Essay - Managing Organizational Change - Nestle did Nestle Undergo Either First-order...


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Managing Organizational Change - Nestle

***** Nestle undergo either first*****order and/or second-order change according to the case? In answering list examples of types of change from case.

***** most significant first-order change Nestle experienced was ***** decision to relocate executive offices ***** Switzerland ***** the United States, a bold yet necessary move given the threat of World War II in general and Nazi Germany nationalizing their company, as the Third Reich typically did in occupied countries. The decisions to acquire L'Oreal ***** Alcon Laboratories are also first-order change ***** both ***** these acquisitions could *****ly change the nestle culture (Burrus-Barbey, 2001). The divestitures and smaller acquisitions consistent with the core bus*****ess of Nestle are ***** change ***** therefore not as impactful on the company culture. Additi*****al second-order ***** events include the more pragmatic and solution-focused approach to defining how ********** technology (IT) will be used in Nestle. Consistent with the culture of Swiss-based companies, ***** Nestle is risk averse ***** ***** takes on first-order change when it will augment their existing business models, extending the ***** into entirely new markets. First-order change is specifically used for creating greater opportunities for intelligent, planned growth that builds on the company's ***** strengths and competencies (Raisch, Krogh, 2007). This c*****servatism of first-order changes are seen as necessary for the survival ***** the firm and its position in rapidly expand*****g global markets while keeping the core of the company completely stable and capable of creating ***** process-based competitive advantage over time.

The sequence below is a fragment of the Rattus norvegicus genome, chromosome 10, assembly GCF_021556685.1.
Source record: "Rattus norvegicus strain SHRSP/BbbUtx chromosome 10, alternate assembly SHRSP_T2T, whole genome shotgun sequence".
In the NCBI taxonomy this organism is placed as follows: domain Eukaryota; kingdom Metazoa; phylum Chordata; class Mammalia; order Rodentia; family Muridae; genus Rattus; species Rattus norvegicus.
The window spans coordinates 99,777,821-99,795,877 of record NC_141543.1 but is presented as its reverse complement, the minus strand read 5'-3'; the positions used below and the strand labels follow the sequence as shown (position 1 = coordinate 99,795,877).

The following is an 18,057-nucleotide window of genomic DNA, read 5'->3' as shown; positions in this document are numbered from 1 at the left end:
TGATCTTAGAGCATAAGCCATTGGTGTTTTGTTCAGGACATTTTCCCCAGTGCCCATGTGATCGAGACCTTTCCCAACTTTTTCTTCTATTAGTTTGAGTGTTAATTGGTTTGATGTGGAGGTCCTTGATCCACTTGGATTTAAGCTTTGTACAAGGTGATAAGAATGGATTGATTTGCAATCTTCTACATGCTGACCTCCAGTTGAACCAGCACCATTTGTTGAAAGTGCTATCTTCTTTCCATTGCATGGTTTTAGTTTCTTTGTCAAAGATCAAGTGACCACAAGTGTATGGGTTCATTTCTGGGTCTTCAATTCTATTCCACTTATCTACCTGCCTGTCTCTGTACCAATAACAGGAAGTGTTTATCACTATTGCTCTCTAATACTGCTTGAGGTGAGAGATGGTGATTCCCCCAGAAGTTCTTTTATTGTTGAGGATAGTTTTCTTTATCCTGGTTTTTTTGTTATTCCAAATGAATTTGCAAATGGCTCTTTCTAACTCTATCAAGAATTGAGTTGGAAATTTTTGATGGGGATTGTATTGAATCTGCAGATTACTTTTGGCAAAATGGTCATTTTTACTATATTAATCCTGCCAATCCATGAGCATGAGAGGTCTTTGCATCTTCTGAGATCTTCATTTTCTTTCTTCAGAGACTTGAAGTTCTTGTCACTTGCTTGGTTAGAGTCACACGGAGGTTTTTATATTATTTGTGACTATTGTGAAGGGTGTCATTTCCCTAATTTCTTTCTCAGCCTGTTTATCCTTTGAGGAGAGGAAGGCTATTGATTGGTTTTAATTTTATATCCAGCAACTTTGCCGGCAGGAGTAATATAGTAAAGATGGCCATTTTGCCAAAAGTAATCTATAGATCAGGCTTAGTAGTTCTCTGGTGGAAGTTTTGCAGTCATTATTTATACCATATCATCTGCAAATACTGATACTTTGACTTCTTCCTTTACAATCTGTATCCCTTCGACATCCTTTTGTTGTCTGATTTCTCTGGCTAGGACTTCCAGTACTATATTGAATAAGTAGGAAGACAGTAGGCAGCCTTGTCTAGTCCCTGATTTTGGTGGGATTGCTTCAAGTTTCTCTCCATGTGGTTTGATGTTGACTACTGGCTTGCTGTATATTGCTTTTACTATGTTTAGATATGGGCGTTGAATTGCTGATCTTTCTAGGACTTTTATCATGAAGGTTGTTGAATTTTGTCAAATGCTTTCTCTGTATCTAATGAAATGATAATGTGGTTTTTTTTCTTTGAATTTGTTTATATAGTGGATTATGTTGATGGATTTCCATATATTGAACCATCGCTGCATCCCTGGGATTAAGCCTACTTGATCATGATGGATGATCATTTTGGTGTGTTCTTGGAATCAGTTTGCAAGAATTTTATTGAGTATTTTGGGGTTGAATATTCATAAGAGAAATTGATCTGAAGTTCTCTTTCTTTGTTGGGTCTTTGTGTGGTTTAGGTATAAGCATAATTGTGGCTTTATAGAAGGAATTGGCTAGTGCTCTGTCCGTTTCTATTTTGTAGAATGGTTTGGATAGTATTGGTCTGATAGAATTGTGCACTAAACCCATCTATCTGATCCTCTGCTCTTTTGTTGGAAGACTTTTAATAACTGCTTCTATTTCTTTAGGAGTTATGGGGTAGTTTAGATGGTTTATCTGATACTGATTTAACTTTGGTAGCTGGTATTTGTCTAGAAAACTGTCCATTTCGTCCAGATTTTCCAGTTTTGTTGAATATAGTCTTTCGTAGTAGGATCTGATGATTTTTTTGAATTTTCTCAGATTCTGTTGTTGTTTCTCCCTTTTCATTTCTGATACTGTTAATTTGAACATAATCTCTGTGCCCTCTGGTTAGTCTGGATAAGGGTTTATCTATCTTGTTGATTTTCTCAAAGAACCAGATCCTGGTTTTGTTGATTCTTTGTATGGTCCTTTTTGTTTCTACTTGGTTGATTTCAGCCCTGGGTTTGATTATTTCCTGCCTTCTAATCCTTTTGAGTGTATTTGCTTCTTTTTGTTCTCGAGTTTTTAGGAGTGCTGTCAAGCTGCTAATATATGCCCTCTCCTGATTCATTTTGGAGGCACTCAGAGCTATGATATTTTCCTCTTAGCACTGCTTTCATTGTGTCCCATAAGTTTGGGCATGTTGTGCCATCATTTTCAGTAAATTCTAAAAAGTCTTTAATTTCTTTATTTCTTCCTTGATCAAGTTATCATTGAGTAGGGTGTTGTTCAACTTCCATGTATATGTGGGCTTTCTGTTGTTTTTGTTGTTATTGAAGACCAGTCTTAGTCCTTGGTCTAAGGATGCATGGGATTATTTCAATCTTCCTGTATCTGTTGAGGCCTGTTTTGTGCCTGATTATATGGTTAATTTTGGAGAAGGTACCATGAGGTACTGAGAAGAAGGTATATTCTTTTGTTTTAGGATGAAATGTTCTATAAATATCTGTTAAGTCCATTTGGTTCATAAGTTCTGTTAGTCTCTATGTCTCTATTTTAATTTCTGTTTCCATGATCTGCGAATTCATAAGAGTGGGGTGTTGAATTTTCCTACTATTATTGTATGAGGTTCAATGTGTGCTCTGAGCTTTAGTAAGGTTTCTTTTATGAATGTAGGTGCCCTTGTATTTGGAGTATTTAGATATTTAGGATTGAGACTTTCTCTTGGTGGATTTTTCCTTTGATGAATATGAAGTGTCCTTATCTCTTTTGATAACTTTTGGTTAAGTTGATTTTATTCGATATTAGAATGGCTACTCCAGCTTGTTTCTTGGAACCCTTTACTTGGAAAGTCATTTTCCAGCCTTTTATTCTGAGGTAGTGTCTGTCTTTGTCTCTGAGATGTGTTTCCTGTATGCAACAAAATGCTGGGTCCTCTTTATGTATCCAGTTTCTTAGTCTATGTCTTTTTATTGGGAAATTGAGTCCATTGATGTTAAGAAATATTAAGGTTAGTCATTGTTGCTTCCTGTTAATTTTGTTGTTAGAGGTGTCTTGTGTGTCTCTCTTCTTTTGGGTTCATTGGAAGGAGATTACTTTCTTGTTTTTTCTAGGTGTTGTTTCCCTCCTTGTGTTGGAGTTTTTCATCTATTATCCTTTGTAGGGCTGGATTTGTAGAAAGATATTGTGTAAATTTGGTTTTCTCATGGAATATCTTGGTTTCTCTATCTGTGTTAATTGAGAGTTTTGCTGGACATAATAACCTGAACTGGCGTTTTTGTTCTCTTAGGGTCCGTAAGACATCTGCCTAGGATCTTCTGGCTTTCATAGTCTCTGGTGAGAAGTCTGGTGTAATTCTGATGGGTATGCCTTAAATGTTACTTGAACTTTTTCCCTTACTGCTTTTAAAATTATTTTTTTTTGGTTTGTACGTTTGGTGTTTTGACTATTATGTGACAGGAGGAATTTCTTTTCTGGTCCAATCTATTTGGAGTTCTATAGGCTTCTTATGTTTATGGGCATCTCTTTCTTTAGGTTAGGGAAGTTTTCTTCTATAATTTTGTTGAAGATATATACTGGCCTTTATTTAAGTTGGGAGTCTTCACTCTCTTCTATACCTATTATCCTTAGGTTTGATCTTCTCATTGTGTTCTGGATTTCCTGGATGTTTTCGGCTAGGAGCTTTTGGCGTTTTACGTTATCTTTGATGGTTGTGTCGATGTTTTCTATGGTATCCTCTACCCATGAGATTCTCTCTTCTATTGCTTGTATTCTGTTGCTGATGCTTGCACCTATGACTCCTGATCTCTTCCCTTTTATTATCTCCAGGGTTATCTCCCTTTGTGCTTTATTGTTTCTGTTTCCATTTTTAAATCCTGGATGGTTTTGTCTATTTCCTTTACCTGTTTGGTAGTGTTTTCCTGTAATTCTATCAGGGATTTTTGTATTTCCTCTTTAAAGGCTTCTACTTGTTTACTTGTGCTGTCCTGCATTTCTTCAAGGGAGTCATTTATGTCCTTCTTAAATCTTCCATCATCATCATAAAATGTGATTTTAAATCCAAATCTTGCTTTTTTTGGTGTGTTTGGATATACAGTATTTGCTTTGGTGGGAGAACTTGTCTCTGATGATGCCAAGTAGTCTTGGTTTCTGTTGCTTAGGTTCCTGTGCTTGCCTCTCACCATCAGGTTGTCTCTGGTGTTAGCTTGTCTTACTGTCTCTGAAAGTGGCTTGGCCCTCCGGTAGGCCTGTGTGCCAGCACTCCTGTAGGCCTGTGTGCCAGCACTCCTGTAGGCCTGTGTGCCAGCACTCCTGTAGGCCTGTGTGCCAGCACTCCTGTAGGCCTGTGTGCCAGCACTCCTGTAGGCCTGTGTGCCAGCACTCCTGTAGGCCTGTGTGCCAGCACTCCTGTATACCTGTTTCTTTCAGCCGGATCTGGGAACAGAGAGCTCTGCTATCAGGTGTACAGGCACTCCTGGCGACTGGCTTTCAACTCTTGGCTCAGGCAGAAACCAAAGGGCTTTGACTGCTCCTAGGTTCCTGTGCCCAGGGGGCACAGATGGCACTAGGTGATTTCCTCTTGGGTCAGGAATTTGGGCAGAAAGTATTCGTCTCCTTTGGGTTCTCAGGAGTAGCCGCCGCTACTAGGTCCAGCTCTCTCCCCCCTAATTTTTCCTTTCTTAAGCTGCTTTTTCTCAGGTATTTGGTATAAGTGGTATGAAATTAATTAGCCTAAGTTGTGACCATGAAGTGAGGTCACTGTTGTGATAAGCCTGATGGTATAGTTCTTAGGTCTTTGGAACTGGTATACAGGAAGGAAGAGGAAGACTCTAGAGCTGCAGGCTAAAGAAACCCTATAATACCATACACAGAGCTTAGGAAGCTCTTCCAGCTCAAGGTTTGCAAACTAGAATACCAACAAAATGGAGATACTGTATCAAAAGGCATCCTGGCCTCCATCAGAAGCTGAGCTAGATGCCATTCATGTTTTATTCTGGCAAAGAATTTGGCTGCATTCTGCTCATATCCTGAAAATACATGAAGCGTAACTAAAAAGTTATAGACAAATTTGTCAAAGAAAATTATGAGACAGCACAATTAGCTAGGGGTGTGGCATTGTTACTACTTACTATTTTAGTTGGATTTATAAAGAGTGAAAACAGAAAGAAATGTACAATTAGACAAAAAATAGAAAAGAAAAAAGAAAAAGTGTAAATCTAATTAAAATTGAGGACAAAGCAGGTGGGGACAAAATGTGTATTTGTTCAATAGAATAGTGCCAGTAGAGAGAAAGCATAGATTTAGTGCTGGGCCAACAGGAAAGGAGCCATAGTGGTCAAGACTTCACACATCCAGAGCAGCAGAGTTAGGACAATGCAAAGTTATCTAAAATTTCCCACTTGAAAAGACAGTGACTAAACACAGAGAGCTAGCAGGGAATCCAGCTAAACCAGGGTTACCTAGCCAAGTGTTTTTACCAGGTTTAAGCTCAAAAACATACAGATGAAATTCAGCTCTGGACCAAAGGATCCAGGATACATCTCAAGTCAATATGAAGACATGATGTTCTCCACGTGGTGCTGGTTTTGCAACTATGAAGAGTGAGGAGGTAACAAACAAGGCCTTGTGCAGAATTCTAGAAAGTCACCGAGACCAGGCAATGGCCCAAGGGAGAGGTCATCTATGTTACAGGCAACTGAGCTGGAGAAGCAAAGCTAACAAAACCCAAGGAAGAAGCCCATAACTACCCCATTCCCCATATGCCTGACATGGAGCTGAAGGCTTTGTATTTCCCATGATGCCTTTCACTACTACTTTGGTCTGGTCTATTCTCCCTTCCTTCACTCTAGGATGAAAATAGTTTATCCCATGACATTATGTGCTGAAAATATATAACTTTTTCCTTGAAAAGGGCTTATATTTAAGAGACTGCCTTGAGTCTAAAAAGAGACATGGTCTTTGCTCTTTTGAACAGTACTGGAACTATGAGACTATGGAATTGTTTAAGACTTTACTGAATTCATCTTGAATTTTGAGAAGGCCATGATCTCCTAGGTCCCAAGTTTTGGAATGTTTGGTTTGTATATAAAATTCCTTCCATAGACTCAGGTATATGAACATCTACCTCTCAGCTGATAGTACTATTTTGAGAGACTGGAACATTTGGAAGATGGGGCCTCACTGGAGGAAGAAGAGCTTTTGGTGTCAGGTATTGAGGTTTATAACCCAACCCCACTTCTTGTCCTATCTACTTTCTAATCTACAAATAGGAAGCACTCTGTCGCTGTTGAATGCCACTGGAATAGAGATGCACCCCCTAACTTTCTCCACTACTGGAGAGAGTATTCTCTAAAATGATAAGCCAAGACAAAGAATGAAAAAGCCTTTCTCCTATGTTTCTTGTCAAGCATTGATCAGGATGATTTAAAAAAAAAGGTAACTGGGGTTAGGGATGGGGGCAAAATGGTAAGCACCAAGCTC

Bra*****k-Letma***** emphasizes the need for an incremental approach to change. Do you agree ***** this is what he has done? Discusses ***** differences and similarities between his view and your view ***** what occurred at Nestle, both historically and in recent times.

***** CEO of Nestle, Mr. Brabek-Letm*****he, realizes that the resistance to change in his company is very strong ***** that ********** many first-order changes can ***** confuse and create a chaotic situation ***** the ***** many divisions and departments. Wisely Mr. Brabek-Letmathe chooses to m*****imize major disruptions to his *****'s operations as to alleviate undue stress on his employees, as with change there is the c*****tinual anxiety ***** whe*****r one's job is safe or not. Employees react quickly and with great ***** if they do ***** know why a new m*****jor strategy is taking place. *****. Brabek-Letmathe has cultivated a style of transparency, accountability and the nurturing of ownership for his ***** (Burrus-Barbey, 2001) ***** as a result is considered one of the most capable leaders in ***** the *****dustries Nestle competes in.

Given the fact that Nestle concentrates more on expla*****ing why it ***** making a decision for ***** ***** change to ensure a high level of ********** and transparency with ***** employees, it is clear ***** Mr. Brabek-Letmathe is apparently so risk-averse. One must respect a CEO that ***** his company ***** well as to not bring *****o much change to fast and risk alienating them in the process. Instead, Mr. Brabek-Letmathe ***** on earning their trust through an

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